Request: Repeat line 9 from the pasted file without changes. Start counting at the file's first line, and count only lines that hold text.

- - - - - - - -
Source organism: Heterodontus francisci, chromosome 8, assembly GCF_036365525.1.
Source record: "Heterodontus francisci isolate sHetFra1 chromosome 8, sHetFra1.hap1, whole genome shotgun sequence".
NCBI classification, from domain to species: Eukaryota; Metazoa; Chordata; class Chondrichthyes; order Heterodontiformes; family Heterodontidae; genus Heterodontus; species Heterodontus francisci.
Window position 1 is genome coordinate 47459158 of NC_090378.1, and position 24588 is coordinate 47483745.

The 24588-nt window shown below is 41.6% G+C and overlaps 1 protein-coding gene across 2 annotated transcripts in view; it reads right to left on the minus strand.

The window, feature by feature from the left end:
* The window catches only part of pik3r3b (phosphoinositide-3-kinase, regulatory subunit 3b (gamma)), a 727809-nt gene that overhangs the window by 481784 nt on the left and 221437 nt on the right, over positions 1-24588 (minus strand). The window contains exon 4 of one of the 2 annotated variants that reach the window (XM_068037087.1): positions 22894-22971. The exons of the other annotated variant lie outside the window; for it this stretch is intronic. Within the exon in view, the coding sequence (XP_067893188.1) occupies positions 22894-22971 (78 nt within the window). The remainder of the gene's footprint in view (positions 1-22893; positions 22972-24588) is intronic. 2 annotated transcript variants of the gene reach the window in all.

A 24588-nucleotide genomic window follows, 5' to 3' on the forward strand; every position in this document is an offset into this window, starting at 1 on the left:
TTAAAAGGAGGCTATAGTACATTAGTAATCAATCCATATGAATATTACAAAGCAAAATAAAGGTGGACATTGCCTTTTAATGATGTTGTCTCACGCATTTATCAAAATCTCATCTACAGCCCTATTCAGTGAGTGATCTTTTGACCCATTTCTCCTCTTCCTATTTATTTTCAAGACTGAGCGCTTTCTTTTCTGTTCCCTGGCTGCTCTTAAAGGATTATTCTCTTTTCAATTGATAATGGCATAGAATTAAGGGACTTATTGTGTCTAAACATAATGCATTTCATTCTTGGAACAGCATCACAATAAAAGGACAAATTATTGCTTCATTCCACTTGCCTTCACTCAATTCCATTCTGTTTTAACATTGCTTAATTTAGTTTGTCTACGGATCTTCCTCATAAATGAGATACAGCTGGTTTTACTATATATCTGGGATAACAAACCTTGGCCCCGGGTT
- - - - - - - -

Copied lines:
TTAAAAGGAGGCTATAGTACATTAGTAATCAATCCATATGAATATTACAAAGCAAAATAAAGGTGGACATTGCCTTTTAATGATGTTGTCTCACGCATTTATCAAAATCTCATCTACAGCCCTATTCAGTGAGTGATCTTTTGACCCATTTCTCCTCTTCCTATTTATTTTCAAGACTGAGCGCTTTCTTTTCTGTTCCCTGGCTGCTCTTAAAGGATTATTCTCTTTTCAATTGATAATGGCATAGAATTAAGGGACTTATTGTGTCTAAACATAATGCATTTCATTCTTGGAACAGCATCACAATAAAAGGACAAATTATTGCTTCATTCCACTTGCCTTCACTCAATTCCATTCTGTTTTAACATTGCTTAATTTAGTTTGTCTACGGATCTTCCTCATAAATGAGATACAGCTGGTTTTACTATATATCTGGGATAACAAACCTTGGCCCCGGGTT